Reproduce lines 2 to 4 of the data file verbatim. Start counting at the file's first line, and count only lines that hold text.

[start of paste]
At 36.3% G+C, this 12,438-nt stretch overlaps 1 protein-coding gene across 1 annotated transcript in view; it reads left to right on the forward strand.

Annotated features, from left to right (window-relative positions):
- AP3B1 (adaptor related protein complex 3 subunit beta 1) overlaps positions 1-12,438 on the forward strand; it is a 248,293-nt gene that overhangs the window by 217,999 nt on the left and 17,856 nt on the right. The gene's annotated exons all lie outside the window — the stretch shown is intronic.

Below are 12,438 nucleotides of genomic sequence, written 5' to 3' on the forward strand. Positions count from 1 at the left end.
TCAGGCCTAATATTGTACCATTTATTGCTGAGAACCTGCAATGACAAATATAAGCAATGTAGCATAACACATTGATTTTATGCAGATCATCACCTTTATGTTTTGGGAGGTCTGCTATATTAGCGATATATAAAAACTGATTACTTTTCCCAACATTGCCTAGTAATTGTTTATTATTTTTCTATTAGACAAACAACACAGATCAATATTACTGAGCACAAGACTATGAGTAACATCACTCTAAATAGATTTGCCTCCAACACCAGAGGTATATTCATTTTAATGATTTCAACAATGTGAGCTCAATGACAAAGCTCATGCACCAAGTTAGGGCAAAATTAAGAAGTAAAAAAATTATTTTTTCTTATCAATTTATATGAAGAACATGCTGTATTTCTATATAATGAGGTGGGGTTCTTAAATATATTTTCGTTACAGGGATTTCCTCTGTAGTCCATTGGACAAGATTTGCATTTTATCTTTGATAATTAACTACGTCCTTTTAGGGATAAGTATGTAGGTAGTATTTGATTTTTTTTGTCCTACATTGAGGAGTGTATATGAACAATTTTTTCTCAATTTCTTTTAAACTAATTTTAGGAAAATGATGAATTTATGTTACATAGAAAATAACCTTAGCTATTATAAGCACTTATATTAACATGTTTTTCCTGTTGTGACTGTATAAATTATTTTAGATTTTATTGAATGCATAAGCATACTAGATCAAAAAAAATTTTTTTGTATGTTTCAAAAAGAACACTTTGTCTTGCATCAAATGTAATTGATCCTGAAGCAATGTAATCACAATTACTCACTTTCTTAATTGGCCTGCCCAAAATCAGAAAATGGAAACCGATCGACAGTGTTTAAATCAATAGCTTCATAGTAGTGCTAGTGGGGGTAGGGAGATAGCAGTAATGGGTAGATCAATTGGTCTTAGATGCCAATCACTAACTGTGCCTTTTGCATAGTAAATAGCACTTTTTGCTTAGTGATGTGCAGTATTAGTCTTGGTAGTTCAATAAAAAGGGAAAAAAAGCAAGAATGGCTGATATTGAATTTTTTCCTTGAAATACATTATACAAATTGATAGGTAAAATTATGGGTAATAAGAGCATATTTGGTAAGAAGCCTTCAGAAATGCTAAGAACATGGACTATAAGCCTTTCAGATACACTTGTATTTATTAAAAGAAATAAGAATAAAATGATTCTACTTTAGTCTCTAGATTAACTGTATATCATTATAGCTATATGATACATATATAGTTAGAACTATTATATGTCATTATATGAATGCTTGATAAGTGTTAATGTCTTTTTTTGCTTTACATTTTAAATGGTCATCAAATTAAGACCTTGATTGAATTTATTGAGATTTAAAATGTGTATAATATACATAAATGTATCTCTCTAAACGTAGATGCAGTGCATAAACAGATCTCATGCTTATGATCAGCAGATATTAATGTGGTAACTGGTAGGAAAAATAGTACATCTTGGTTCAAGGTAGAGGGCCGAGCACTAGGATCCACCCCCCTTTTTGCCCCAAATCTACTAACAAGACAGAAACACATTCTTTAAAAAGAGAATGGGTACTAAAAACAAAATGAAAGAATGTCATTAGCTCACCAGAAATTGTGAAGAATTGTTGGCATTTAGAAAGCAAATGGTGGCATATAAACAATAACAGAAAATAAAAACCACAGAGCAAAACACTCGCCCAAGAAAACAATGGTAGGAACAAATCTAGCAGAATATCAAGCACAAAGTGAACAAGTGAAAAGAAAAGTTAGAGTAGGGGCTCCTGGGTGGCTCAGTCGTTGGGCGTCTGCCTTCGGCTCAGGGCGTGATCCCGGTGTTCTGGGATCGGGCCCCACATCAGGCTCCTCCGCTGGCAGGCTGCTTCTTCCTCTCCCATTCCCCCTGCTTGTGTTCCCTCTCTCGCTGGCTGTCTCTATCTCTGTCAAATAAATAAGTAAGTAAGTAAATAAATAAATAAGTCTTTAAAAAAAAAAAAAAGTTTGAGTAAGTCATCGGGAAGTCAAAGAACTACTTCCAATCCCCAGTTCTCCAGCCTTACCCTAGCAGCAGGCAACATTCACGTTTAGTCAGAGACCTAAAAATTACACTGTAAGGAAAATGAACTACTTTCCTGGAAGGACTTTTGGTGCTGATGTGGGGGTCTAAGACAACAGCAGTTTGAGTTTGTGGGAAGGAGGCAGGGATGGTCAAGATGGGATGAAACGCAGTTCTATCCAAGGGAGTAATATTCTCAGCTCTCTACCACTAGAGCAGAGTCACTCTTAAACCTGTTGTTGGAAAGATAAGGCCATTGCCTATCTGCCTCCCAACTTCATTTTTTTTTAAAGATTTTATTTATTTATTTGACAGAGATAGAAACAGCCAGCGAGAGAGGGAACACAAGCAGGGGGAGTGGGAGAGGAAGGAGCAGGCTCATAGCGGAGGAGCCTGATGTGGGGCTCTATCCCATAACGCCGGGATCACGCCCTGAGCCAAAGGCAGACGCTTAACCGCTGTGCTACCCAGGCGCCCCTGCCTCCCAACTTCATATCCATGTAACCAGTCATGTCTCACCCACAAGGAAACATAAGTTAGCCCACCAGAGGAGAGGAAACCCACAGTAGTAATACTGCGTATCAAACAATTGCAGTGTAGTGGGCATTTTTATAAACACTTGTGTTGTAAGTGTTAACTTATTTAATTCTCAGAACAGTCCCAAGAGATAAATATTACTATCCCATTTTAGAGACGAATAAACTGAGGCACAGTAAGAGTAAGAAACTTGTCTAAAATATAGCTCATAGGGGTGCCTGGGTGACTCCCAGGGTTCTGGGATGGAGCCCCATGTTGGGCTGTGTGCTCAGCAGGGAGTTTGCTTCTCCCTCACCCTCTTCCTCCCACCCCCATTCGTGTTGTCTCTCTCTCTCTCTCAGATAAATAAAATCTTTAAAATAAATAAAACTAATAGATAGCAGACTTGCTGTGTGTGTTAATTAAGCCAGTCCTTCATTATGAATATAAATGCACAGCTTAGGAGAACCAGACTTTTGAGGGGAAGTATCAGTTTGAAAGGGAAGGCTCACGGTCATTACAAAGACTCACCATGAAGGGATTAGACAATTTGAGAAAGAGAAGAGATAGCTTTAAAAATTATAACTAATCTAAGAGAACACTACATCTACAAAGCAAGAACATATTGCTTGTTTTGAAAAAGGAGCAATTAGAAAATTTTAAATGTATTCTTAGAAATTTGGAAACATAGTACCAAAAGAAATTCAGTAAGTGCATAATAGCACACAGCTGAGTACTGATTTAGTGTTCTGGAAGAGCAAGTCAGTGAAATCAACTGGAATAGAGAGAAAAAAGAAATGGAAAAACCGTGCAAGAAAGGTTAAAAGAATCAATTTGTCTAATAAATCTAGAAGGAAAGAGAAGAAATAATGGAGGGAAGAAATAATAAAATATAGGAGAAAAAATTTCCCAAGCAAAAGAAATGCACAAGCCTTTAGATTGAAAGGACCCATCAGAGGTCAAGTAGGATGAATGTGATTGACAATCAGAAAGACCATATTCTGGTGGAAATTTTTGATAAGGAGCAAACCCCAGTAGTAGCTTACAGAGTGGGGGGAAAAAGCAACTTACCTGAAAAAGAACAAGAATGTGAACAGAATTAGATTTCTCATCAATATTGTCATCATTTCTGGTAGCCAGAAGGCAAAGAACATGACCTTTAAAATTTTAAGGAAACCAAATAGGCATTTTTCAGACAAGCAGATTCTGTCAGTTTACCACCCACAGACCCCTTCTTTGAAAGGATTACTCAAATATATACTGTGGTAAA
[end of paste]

Annotated features, from left to right (window-relative positions):
- AP3B1 (adaptor related protein complex 3 subunit beta 1) overlaps positions 1-12,438 on the forward strand; it is a 248,293-nt gene that overhangs the window by 217,999 nt on the left and 17,856 nt on the right. The gene's annotated exons all lie outside the window — the stretch shown is intronic.

Below are 12,438 nucleotides of genomic sequence, written 5' to 3' on the forward strand. Positions count from 1 at the left end.